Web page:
Marketing companies and other private entities would no longer be able to buy Connecticut’s state voter list for about $300 and use the data for solicitations and other purposes under new legislation being considered by state lawmakers this session. Instead, only political party committees, candidates, political action committees, journalists, academic researchers and governmental agencies could tap the cache of information, which includes full names, addresses, phone numbers, political affiliations and birth dates. The proposed change is being offered by Democratic Secretary of the State Denise Merrill, who also wants to prevent a voter’s full birthdate from being released.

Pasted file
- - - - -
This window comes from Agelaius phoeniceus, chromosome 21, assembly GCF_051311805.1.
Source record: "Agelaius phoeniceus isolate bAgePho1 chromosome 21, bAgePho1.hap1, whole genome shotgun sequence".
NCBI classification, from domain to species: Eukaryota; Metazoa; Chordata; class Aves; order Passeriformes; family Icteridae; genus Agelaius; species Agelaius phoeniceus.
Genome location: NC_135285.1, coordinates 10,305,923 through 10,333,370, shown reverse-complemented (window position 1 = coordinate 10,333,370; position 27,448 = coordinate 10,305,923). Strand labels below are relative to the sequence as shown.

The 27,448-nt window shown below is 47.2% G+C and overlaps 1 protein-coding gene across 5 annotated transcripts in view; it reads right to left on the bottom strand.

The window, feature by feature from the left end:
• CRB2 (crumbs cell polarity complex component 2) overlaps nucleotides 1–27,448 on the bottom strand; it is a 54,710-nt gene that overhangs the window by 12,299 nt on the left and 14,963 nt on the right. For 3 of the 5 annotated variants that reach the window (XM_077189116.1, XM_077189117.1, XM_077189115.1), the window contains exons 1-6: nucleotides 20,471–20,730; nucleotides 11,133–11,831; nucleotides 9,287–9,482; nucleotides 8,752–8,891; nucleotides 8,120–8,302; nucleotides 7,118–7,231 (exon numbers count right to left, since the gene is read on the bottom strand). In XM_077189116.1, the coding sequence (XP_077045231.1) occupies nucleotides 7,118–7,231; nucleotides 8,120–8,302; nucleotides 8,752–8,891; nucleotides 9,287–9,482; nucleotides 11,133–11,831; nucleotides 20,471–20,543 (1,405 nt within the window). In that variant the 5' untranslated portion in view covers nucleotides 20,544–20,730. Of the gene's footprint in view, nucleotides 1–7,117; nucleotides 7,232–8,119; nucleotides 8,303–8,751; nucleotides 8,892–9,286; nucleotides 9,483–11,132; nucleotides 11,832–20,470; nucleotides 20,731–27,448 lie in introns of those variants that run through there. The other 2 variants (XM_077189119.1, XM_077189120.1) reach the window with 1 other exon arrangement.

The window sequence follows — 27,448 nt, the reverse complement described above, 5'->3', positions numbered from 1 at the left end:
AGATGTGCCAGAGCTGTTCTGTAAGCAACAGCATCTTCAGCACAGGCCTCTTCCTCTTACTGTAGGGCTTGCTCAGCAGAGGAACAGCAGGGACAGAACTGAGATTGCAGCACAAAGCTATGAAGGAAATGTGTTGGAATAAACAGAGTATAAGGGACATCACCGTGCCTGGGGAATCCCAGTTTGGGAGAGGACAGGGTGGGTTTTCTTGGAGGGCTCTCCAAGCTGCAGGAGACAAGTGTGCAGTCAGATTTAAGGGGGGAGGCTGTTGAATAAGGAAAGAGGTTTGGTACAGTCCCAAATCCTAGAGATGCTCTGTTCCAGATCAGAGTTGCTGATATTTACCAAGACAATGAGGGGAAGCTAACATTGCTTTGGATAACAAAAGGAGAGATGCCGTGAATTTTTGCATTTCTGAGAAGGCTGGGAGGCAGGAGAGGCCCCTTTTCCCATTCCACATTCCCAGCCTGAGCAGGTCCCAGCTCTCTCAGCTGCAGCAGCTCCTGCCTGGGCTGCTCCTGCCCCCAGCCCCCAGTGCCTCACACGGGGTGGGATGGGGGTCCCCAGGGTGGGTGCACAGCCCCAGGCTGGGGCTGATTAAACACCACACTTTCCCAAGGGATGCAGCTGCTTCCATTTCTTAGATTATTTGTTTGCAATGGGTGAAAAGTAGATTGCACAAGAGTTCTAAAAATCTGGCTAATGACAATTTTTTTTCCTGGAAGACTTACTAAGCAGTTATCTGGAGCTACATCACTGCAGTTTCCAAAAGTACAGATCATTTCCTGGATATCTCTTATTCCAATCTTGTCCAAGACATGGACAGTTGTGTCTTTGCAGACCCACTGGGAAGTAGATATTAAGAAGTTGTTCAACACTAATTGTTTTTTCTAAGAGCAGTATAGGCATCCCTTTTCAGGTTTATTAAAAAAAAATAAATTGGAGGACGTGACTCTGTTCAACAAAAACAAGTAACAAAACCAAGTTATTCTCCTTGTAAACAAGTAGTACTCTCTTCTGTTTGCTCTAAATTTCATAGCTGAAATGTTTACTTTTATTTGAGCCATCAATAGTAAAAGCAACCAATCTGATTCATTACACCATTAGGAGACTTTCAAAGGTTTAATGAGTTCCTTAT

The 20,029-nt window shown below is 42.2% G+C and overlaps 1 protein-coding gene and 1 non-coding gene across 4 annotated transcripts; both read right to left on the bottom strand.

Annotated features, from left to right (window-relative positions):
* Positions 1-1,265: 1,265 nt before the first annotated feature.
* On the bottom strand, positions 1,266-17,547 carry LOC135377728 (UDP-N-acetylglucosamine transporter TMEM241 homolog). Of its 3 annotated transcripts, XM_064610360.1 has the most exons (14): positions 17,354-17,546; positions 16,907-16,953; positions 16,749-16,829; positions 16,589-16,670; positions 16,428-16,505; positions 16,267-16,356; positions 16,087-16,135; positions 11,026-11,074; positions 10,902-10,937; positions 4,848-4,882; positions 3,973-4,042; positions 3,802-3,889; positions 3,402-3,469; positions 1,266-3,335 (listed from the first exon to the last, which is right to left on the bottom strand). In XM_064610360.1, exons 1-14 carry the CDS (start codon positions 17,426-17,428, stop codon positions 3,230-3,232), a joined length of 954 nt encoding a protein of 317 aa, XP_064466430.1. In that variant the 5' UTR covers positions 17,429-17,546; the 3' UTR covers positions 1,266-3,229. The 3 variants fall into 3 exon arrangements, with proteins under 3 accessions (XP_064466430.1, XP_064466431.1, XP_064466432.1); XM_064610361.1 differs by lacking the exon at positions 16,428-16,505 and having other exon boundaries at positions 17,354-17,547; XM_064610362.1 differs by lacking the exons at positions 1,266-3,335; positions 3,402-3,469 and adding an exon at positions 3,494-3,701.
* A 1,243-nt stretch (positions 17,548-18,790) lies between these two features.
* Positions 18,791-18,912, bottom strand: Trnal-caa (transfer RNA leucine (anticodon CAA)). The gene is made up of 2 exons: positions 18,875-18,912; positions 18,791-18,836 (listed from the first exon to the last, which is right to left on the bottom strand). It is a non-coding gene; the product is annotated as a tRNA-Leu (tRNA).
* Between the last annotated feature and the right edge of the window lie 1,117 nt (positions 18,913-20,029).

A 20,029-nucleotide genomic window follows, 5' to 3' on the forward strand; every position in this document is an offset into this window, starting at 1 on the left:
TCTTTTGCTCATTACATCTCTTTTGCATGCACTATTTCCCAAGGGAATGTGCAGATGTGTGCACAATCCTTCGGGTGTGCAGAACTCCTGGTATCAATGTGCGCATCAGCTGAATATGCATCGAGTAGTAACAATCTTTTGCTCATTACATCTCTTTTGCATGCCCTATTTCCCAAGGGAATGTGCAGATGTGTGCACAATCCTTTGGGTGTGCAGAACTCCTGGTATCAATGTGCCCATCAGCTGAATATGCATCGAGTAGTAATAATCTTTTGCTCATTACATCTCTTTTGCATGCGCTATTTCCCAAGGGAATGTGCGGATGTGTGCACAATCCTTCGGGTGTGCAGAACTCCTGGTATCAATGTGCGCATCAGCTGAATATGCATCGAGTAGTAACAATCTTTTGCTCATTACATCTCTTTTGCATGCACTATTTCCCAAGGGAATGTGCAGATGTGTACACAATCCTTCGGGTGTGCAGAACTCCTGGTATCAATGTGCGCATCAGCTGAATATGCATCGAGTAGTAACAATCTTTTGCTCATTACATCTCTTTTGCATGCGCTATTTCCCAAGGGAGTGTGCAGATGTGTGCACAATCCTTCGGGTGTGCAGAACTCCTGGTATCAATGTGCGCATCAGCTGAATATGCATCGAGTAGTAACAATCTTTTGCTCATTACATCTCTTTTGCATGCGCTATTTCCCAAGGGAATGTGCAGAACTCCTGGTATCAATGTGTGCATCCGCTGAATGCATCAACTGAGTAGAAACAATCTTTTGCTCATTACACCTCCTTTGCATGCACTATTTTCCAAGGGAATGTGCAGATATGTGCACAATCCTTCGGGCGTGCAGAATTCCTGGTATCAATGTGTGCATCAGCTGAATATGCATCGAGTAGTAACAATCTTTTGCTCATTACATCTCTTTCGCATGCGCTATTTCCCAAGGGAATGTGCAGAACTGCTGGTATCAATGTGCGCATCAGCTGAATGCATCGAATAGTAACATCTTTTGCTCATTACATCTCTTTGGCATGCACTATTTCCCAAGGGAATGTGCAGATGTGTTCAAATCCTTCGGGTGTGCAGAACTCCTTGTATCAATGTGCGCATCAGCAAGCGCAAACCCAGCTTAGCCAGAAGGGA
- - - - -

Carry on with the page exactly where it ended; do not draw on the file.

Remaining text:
Merrill, who is seeking re-election in November, said she was motivated by the thousands of messages she received from voters after a now-disbanded presidential commission had sought reams of data last year. “I have never received as much mail and email and phone calls as I did about this issue,” she said.
The Presidential Advisory Commission on Election Integrity’s demand for data last year generated privacy concerns and fears of identity theft. Connecticut and many other states ultimately refused to comply, prompting President Donald Trump to dissolve the panel and transfer its mission to the U.S. Department of Homeland Security. There were reports of voters in some states canceling their registrations following the commission’s initial request.